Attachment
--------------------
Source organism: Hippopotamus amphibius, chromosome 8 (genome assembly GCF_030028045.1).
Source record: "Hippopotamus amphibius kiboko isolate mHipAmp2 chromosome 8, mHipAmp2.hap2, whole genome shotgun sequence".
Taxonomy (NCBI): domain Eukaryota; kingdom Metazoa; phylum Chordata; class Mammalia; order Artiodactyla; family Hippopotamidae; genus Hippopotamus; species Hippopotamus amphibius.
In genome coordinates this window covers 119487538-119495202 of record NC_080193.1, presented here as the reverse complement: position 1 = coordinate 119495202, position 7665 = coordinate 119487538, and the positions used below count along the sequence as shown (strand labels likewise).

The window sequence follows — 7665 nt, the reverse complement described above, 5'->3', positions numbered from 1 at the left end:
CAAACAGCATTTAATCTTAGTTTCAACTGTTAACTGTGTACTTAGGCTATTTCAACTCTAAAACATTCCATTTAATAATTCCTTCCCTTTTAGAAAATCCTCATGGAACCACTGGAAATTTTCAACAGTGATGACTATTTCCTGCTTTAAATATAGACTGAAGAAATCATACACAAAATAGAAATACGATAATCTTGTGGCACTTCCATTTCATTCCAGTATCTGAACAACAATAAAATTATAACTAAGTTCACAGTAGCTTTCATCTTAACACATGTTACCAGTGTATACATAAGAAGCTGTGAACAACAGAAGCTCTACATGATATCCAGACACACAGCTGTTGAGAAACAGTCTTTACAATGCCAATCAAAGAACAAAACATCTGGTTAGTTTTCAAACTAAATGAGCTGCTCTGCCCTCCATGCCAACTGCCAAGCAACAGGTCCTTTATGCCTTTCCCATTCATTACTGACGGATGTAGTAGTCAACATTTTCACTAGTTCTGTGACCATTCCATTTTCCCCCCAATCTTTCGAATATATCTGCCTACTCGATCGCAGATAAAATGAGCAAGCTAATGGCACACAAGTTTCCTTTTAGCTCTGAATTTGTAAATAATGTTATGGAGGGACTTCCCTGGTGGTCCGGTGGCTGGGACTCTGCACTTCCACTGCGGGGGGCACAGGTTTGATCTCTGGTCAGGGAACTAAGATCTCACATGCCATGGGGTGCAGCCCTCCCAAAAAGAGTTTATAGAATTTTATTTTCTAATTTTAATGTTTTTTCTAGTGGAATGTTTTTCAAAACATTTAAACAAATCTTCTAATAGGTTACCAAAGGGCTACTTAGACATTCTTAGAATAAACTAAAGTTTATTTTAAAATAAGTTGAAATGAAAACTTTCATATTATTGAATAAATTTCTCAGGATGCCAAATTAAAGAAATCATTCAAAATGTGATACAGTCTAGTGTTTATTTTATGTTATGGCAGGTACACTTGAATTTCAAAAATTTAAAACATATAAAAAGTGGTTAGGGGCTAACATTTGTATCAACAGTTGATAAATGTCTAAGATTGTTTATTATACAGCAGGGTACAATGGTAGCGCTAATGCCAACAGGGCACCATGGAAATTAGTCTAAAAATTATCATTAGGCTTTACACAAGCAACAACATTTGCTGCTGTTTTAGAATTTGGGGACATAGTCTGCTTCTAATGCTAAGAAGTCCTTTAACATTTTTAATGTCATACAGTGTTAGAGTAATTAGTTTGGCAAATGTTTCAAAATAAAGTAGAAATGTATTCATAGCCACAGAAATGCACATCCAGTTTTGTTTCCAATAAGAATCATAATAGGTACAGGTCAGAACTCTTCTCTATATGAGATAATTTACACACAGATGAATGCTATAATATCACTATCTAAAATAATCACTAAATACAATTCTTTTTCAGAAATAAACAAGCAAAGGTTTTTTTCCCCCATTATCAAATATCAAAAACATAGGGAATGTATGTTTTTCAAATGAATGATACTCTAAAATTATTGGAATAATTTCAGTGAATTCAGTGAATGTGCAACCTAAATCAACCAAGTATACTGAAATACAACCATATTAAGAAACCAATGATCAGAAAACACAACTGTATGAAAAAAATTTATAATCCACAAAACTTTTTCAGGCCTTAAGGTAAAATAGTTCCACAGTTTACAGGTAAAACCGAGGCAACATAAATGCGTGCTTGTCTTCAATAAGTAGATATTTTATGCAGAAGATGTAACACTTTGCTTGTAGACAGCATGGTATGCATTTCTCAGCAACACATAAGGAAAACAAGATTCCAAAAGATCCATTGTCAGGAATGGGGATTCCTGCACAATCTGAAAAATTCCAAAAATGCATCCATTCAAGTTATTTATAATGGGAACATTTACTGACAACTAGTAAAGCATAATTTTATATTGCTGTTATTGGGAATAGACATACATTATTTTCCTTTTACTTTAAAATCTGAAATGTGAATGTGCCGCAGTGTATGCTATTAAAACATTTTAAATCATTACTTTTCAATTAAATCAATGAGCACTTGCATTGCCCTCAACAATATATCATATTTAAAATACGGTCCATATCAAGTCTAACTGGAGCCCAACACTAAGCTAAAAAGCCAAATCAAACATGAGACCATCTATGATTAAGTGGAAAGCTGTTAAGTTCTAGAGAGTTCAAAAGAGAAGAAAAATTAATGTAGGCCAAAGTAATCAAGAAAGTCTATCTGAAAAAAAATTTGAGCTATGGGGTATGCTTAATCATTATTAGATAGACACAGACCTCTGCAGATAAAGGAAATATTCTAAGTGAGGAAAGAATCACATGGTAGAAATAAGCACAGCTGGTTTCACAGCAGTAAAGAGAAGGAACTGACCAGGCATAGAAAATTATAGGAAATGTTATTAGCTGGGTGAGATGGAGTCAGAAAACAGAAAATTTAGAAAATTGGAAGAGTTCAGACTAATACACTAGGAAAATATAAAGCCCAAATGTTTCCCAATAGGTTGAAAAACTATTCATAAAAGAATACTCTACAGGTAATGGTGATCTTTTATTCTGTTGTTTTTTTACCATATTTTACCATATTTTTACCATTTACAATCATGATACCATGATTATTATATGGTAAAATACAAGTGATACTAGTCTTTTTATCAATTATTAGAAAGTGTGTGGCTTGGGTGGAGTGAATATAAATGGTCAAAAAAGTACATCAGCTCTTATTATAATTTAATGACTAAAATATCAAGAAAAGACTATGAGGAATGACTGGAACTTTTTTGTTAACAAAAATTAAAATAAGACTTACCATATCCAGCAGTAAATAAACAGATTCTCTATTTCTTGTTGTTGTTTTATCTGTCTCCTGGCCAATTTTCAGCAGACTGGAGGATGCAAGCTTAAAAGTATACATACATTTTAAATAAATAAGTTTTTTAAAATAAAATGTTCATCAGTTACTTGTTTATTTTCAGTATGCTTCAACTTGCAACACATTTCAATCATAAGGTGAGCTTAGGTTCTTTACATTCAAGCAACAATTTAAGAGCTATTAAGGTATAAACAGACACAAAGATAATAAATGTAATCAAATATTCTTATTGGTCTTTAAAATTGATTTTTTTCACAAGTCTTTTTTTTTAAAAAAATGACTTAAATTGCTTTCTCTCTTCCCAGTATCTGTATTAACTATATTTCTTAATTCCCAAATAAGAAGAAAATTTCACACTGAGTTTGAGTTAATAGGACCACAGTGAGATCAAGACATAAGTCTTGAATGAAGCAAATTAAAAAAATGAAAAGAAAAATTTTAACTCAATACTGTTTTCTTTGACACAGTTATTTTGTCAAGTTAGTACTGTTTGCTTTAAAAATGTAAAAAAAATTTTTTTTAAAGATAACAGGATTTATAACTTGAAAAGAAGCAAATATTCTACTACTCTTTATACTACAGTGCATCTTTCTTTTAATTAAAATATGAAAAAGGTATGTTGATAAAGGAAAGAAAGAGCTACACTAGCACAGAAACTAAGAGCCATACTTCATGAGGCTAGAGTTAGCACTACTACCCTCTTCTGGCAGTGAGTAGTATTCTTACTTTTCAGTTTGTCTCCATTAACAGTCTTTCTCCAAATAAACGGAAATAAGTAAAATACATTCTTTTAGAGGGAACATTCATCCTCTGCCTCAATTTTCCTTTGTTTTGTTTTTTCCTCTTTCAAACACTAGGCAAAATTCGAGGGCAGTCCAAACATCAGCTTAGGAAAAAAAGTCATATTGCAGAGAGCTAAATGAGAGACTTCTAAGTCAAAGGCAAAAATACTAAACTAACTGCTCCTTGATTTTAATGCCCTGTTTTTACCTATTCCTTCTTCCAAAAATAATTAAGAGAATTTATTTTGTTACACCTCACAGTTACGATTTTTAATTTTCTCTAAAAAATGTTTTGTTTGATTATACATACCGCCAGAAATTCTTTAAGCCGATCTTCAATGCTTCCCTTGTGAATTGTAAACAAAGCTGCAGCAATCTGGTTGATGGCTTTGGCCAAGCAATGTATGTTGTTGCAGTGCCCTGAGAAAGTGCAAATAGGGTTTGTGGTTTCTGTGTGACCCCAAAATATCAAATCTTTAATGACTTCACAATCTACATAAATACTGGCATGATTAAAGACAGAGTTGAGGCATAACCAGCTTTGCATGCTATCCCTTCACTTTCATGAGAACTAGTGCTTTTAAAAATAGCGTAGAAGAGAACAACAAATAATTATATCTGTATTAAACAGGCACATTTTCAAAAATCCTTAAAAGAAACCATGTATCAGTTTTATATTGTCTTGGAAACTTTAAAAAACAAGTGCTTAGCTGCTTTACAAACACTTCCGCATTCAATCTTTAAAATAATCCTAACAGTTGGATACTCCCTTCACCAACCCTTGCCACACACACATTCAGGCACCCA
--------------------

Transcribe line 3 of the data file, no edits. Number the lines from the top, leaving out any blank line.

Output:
Taxonomy (NCBI): domain Eukaryota; kingdom Metazoa; phylum Chordata; class Mammalia; order Artiodactyla; family Hippopotamidae; genus Hippopotamus; species Hippopotamus amphibius.